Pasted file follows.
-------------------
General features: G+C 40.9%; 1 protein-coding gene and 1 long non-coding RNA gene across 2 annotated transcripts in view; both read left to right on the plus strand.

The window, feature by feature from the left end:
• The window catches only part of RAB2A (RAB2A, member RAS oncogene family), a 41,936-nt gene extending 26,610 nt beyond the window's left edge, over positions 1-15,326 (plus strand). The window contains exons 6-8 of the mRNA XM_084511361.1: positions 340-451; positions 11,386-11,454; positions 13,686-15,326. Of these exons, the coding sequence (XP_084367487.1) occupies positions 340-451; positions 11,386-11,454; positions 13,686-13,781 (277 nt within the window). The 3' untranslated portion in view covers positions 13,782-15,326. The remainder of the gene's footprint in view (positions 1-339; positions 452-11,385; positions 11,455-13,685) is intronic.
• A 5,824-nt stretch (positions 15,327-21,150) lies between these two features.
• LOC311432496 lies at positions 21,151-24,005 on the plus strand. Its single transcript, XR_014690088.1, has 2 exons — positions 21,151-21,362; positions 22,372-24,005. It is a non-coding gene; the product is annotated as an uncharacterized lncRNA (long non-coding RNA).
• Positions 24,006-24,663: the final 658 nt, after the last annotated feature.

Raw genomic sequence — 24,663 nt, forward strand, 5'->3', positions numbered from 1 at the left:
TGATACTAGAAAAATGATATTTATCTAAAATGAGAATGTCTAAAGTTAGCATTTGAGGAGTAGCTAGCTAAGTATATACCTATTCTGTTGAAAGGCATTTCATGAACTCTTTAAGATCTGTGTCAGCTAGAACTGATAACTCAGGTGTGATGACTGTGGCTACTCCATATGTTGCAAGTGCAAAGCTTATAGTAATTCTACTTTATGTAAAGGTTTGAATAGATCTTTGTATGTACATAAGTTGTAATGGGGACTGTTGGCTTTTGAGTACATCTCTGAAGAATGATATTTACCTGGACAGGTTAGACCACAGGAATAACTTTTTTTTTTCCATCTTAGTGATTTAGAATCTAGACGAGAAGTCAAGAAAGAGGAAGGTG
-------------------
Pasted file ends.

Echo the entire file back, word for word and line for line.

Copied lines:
General features: G+C 40.9%; 1 protein-coding gene and 1 long non-coding RNA gene across 2 annotated transcripts in view; both read left to right on the plus strand.

The window, feature by feature from the left end:
• The window catches only part of RAB2A (RAB2A, member RAS oncogene family), a 41,936-nt gene extending 26,610 nt beyond the window's left edge, over positions 1-15,326 (plus strand). The window contains exons 6-8 of the mRNA XM_084511361.1: positions 340-451; positions 11,386-11,454; positions 13,686-15,326. Of these exons, the coding sequence (XP_084367487.1) occupies positions 340-451; positions 11,386-11,454; positions 13,686-13,781 (277 nt within the window). The 3' untranslated portion in view covers positions 13,782-15,326. The remainder of the gene's footprint in view (positions 1-339; positions 452-11,385; positions 11,455-13,685) is intronic.
• A 5,824-nt stretch (positions 15,327-21,150) lies between these two features.
• LOC311432496 lies at positions 21,151-24,005 on the plus strand. Its single transcript, XR_014690088.1, has 2 exons — positions 21,151-21,362; positions 22,372-24,005. It is a non-coding gene; the product is annotated as an uncharacterized lncRNA (long non-coding RNA).
• Positions 24,006-24,663: the final 658 nt, after the last annotated feature.

Raw genomic sequence — 24,663 nt, forward strand, 5'->3', positions numbered from 1 at the left:
TGATACTAGAAAAATGATATTTATCTAAAATGAGAATGTCTAAAGTTAGCATTTGAGGAGTAGCTAGCTAAGTATATACCTATTCTGTTGAAAGGCATTTCATGAACTCTTTAAGATCTGTGTCAGCTAGAACTGATAACTCAGGTGTGATGACTGTGGCTACTCCATATGTTGCAAGTGCAAAGCTTATAGTAATTCTACTTTATGTAAAGGTTTGAATAGATCTTTGTATGTACATAAGTTGTAATGGGGACTGTTGGCTTTTGAGTACATCTCTGAAGAATGATATTTACCTGGACAGGTTAGACCACAGGAATAACTTTTTTTTTTCCATCTTAGTGATTTAGAATCTAGACGAGAAGTCAAGAAAGAGGAAGGTG